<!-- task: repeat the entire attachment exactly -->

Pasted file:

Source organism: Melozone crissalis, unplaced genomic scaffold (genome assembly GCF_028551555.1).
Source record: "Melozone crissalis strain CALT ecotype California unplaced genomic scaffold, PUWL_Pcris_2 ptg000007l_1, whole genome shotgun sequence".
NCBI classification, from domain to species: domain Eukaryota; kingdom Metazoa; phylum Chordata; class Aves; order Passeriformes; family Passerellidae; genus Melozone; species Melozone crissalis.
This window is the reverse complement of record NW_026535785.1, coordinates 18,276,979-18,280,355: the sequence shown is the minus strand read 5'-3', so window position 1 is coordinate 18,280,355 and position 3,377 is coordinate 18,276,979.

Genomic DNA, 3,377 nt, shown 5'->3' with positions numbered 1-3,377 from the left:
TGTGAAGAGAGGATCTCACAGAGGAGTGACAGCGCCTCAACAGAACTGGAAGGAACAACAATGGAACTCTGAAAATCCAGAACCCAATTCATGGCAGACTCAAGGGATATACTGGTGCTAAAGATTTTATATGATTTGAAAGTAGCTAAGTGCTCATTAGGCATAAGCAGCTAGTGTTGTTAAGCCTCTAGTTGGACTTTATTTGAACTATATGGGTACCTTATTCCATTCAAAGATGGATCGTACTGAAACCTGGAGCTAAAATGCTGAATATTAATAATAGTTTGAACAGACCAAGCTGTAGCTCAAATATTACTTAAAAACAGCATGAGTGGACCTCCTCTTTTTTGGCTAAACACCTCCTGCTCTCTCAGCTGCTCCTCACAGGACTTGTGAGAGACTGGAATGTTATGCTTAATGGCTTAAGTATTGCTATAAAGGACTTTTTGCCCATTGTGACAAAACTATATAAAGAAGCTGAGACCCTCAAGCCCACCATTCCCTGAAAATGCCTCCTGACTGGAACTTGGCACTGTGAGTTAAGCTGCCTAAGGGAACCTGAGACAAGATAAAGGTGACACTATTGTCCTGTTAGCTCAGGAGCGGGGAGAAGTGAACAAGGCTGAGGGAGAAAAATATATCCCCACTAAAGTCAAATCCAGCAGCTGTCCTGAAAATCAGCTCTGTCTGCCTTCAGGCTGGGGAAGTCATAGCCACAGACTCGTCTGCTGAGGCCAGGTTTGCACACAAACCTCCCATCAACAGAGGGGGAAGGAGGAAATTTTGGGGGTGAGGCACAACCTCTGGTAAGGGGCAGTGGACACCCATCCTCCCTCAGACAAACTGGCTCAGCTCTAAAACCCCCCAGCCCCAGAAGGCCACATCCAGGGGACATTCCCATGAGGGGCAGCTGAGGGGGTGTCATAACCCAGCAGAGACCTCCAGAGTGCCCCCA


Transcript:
Source organism: Melozone crissalis, unplaced genomic scaffold (genome assembly GCF_028551555.1).
Source record: "Melozone crissalis strain CALT ecotype California unplaced genomic scaffold, PUWL_Pcris_2 ptg000007l_1, whole genome shotgun sequence".
NCBI classification, from domain to species: domain Eukaryota; kingdom Metazoa; phylum Chordata; class Aves; order Passeriformes; family Passerellidae; genus Melozone; species Melozone crissalis.
This window is the reverse complement of record NW_026535785.1, coordinates 18,276,979-18,280,355: the sequence shown is the minus strand read 5'-3', so window position 1 is coordinate 18,280,355 and position 3,377 is coordinate 18,276,979.

Genomic DNA, 3,377 nt, shown 5'->3' with positions numbered 1-3,377 from the left:
TGTGAAGAGAGGATCTCACAGAGGAGTGACAGCGCCTCAACAGAACTGGAAGGAACAACAATGGAACTCTGAAAATCCAGAACCCAATTCATGGCAGACTCAAGGGATATACTGGTGCTAAAGATTTTATATGATTTGAAAGTAGCTAAGTGCTCATTAGGCATAAGCAGCTAGTGTTGTTAAGCCTCTAGTTGGACTTTATTTGAACTATATGGGTACCTTATTCCATTCAAAGATGGATCGTACTGAAACCTGGAGCTAAAATGCTGAATATTAATAATAGTTTGAACAGACCAAGCTGTAGCTCAAATATTACTTAAAAACAGCATGAGTGGACCTCCTCTTTTTTGGCTAAACACCTCCTGCTCTCTCAGCTGCTCCTCACAGGACTTGTGAGAGACTGGAATGTTATGCTTAATGGCTTAAGTATTGCTATAAAGGACTTTTTGCCCATTGTGACAAAACTATATAAAGAAGCTGAGACCCTCAAGCCCACCATTCCCTGAAAATGCCTCCTGACTGGAACTTGGCACTGTGAGTTAAGCTGCCTAAGGGAACCTGAGACAAGATAAAGGTGACACTATTGTCCTGTTAGCTCAGGAGCGGGGAGAAGTGAACAAGGCTGAGGGAGAAAAATATATCCCCACTAAAGTCAAATCCAGCAGCTGTCCTGAAAATCAGCTCTGTCTGCCTTCAGGCTGGGGAAGTCATAGCCACAGACTCGTCTGCTGAGGCCAGGTTTGCACACAAACCTCCCATCAACAGAGGGGGAAGGAGGAAATTTTGGGGGTGAGGCACAACCTCTGGTAAGGGGCAGTGGACACCCATCCTCCCTCAGACAAACTGGCTCAGCTCTAAAACCCCCCAGCCCCAGAAGGCCACATCCAGGGGACATTCCCATGAGGGGCAGCTGAGGGGGTGTCATAACCCAGCAGAGACCTCCAGAGTGCCCCCA